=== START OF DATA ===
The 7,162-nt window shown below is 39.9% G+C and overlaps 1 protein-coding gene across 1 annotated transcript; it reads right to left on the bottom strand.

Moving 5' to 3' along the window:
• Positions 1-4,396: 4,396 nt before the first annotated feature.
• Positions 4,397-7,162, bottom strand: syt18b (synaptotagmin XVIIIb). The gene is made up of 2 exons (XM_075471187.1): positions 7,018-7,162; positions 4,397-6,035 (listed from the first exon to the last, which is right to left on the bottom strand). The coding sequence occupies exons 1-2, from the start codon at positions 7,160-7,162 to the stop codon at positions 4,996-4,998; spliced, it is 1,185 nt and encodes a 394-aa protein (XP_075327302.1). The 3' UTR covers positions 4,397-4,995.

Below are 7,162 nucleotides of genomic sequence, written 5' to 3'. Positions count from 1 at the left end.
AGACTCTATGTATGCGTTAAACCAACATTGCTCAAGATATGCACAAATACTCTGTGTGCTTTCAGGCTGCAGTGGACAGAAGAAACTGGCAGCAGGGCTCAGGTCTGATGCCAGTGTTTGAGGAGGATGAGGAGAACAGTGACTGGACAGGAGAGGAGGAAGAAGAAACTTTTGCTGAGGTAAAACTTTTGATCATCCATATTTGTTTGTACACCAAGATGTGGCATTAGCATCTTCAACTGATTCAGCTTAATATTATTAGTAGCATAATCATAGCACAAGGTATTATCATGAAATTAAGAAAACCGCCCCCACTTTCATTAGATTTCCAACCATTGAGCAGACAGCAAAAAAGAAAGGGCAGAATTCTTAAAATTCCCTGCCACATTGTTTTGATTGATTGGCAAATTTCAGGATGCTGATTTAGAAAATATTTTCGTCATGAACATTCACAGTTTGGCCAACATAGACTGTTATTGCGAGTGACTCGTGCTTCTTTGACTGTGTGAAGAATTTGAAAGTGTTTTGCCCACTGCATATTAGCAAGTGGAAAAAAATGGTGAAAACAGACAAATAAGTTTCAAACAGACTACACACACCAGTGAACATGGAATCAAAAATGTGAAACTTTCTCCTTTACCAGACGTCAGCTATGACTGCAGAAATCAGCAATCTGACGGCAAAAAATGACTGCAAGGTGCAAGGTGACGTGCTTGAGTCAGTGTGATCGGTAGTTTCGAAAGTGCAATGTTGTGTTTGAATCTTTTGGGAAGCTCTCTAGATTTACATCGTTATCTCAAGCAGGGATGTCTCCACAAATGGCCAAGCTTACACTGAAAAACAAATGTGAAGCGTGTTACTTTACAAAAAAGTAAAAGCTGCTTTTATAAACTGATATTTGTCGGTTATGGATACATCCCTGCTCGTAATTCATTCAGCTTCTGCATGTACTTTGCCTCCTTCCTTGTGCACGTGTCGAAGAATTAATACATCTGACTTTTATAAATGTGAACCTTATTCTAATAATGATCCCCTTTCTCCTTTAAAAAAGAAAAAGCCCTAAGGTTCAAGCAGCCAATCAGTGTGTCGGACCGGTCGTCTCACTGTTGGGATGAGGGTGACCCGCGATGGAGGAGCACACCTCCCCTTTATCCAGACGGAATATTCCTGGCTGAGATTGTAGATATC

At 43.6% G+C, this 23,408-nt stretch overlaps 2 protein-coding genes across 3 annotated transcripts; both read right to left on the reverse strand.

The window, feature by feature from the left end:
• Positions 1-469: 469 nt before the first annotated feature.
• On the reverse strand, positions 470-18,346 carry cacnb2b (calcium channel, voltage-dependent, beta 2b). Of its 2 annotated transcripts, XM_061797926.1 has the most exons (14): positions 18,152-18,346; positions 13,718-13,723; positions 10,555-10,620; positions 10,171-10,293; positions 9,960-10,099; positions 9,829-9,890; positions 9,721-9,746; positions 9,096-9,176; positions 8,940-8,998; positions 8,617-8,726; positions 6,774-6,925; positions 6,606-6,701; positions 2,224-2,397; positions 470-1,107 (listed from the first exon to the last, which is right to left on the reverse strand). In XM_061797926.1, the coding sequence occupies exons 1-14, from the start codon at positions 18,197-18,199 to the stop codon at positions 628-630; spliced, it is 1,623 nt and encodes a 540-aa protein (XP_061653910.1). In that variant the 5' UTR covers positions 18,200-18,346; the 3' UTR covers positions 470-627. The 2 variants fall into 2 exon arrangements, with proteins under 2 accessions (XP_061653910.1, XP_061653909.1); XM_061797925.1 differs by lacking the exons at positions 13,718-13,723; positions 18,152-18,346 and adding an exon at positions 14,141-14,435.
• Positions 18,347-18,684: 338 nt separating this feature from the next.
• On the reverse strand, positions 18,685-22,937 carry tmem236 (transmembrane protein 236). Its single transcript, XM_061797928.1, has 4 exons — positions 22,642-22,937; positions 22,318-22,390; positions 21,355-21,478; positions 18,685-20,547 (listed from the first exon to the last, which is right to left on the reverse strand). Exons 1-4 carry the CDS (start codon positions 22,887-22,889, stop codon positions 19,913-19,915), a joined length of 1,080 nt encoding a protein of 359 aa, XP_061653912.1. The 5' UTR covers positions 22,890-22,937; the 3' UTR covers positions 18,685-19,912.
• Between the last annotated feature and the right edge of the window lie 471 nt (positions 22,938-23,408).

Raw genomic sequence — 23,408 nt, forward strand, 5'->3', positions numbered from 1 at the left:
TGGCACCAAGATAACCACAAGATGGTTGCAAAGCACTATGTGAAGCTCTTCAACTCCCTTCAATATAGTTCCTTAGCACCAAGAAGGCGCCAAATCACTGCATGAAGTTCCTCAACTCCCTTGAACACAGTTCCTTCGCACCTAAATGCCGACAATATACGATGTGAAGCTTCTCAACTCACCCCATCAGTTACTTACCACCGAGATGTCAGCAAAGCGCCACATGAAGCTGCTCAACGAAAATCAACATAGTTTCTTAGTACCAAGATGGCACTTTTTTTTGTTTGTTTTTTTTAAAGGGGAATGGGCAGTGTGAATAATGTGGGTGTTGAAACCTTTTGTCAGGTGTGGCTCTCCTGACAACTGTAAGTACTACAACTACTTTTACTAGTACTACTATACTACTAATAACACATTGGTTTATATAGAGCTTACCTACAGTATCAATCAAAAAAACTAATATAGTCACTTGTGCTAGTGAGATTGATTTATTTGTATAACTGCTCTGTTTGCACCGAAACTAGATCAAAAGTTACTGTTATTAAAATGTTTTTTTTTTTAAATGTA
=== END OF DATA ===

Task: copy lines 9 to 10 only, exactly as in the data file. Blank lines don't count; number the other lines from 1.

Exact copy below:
• Positions 1-469: 469 nt before the first annotated feature.
• On the reverse strand, positions 470-18,346 carry cacnb2b (calcium channel, voltage-dependent, beta 2b). Of its 2 annotated transcripts, XM_061797926.1 has the most exons (14): positions 18,152-18,346; positions 13,718-13,723; positions 10,555-10,620; positions 10,171-10,293; positions 9,960-10,099; positions 9,829-9,890; positions 9,721-9,746; positions 9,096-9,176; positions 8,940-8,998; positions 8,617-8,726; positions 6,774-6,925; positions 6,606-6,701; positions 2,224-2,397; positions 470-1,107 (listed from the first exon to the last, which is right to left on the reverse strand). In XM_061797926.1, the coding sequence occupies exons 1-14, from the start codon at positions 18,197-18,199 to the stop codon at positions 628-630; spliced, it is 1,623 nt and encodes a 540-aa protein (XP_061653910.1). In that variant the 5' UTR covers positions 18,200-18,346; the 3' UTR covers positions 470-627. The 2 variants fall into 2 exon arrangements, with proteins under 2 accessions (XP_061653910.1, XP_061653909.1); XM_061797925.1 differs by lacking the exons at positions 13,718-13,723; positions 18,152-18,346 and adding an exon at positions 14,141-14,435.